“Wild Mushroom Shepherd’s Pie” from “Smitten Kitchen Every Day”

Andrew (18): Is there meat in this?

Maureen [Sarcastically, but above all, loving]: I dunno. What day is it? Is the clue in the name.

{Editor’s note: The day, in fact, is Monday. And Andrew will know that means Meat Free Monday.}

Andrew: It’s Monday. So, no.

Maureen: What do you think?

Andrew: It would be better with some bacon in it.

Maureen: Nearly everything could be improved with the addition of bacon. But that would defeat the purpose of a meat-free dish on a meat-free Monday.

Nicholas (14): I don’t like it. I’m not a fan of the mushrooms.

Tim: I think it’s nice.

Maureen: I agree.

Andrew: Can you even call it Shepherd’s Pie if there’s no meat in it?

Maureen: I refuse to get my phone out at the table to answer that question. I will find out later.

[Editor’s Note: According to Wikipedia, Andrew is right. It’s not a Shepherd’s Pie if there’s no meat in it. It is called, in fact, a “Shepherdess Pie.” There’s no explanation as to why a meatless pie would be feminine, but there we are.]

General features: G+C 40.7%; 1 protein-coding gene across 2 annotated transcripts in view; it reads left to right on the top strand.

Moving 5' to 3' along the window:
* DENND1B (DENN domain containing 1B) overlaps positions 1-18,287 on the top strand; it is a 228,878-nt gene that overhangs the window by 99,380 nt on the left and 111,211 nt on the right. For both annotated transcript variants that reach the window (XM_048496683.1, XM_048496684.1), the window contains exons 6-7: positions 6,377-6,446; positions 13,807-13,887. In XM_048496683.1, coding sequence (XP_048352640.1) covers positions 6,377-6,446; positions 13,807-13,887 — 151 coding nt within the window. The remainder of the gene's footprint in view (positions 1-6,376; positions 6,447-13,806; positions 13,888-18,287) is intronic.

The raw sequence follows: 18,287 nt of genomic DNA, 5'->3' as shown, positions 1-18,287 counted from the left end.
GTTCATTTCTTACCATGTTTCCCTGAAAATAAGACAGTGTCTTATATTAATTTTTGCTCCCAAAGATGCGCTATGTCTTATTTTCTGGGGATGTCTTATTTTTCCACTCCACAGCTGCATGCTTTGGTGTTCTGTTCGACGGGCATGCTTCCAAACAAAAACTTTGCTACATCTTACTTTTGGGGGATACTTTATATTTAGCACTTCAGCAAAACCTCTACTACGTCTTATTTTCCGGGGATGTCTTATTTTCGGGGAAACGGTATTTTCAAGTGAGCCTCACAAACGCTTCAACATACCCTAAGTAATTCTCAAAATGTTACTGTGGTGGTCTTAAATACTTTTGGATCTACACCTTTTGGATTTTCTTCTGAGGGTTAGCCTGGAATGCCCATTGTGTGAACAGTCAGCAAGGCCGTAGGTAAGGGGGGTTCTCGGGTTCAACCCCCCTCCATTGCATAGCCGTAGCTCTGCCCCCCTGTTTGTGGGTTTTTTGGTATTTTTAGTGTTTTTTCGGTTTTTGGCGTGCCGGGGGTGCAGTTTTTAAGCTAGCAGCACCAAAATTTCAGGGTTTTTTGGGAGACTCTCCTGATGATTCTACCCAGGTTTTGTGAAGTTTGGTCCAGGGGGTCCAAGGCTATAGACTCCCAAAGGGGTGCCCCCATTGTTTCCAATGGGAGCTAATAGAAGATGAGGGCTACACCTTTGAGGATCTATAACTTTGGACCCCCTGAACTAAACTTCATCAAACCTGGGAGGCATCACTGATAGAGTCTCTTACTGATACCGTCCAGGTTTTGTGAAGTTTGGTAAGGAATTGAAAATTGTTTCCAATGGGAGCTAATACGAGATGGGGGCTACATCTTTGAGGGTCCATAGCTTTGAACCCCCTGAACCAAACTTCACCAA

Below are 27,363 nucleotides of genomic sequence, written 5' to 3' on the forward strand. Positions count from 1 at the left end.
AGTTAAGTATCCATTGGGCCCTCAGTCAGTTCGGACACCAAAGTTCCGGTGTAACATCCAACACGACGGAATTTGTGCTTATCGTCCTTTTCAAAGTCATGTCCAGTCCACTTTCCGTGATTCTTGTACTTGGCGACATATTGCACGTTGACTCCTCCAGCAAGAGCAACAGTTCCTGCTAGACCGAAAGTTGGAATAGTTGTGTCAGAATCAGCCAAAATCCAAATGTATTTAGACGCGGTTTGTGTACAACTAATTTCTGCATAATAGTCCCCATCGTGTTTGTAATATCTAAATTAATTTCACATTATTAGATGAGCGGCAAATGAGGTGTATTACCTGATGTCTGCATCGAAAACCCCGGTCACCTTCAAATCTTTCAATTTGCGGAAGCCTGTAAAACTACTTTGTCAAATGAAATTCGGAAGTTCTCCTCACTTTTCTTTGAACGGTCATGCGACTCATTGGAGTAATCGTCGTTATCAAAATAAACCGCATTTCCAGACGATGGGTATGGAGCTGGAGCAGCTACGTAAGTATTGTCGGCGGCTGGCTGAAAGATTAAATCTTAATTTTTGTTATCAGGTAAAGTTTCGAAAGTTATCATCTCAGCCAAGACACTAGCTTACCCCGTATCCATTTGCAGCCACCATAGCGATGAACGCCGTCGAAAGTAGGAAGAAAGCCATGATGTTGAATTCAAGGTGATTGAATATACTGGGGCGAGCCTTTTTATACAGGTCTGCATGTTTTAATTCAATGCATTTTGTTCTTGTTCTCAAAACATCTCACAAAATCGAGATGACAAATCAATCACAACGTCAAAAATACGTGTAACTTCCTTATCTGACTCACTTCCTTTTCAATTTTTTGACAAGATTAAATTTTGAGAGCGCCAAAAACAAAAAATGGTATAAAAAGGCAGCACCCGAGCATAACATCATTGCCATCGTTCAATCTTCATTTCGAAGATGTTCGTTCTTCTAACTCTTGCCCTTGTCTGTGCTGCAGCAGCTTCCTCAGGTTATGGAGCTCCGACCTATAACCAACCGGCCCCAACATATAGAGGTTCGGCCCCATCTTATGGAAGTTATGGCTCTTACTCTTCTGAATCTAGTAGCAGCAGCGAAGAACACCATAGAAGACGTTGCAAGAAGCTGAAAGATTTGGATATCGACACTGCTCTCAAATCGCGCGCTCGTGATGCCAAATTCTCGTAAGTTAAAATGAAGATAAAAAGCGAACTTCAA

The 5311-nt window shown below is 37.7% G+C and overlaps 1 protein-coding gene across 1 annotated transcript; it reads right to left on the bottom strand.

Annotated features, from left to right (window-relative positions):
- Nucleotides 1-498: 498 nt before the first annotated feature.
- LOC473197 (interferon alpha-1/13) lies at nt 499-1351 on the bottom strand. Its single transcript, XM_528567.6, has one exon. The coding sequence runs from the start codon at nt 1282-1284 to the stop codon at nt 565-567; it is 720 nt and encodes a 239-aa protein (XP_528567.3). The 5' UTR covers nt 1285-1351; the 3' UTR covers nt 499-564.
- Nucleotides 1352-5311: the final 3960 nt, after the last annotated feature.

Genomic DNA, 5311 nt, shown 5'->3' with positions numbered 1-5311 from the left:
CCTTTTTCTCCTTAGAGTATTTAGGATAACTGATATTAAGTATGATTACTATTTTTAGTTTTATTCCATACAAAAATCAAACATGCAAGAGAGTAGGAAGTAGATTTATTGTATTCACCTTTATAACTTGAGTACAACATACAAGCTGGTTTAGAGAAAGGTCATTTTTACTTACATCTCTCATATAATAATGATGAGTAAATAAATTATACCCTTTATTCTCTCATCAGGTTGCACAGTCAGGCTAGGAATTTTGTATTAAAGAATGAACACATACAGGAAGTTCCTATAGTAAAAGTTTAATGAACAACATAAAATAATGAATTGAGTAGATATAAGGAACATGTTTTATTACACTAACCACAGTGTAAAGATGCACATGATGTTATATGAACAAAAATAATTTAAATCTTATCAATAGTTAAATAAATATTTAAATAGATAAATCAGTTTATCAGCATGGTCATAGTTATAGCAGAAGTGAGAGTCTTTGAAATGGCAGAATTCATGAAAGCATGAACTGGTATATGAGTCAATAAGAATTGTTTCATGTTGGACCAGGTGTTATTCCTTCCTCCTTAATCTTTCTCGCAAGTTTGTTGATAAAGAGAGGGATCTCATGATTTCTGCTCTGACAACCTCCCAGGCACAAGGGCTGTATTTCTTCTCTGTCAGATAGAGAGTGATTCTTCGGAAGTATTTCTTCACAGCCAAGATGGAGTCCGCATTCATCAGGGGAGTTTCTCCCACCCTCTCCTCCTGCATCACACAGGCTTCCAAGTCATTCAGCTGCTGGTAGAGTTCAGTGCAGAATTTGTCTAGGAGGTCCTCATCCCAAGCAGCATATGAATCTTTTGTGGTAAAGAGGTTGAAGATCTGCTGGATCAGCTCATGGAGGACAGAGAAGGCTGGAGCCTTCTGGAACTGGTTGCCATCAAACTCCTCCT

Maureen: Would you like me to make it again?

Tim: Sure, I liked it.

Andrew and Nicholas: No thanks. A regular Shepherd’s Pie is fine, but we’d rather have some meat.

“Wild Mushroom Shepherd’s Pie” from “Smitten Kitchen Every Day”

“Pork Chops with Mushrooms” from “A Year of Good Eating”


So it turns out that when you’re choosing a recipe to cook from this book, there are these extra colour insert sections that you also need to have a look at before making your decision. This particular recipe was chosen from the Autumn Eats section. I rather like these sections as the pictures are all in glossy colour and there is less rambling about the recipe, and more getting straight to the details.
Anyway, let me get back to the recipe. I made this on a cold night, just for me. Frying the pork chop in butter gave it a wonderful slightly nutty taste. And the mushrooms and shallots were delicious (I’d use less anchovies than he said to be honest though). I used thyme instead of flat leaf parsley because I’m a rebel like that. And I opened a bottle of red wine because it would have been rude not to have a glass to go with the food. Perfect cold weather fare. Cheers Nigel!

“Pork Chops with Mushrooms” from “A Year of Good Eating”

“Mushroom Bourguignon” from “Food52 Genius Recipes”

IMG_6845Maureen: Meat Free Monday!

Nicholas (11): What are we having?

Maureen: Mushroom Bourguignon!

Nicholas: There’s only one problem.

Maureen: What is it?

Nicholas: I don’t like mushrooms.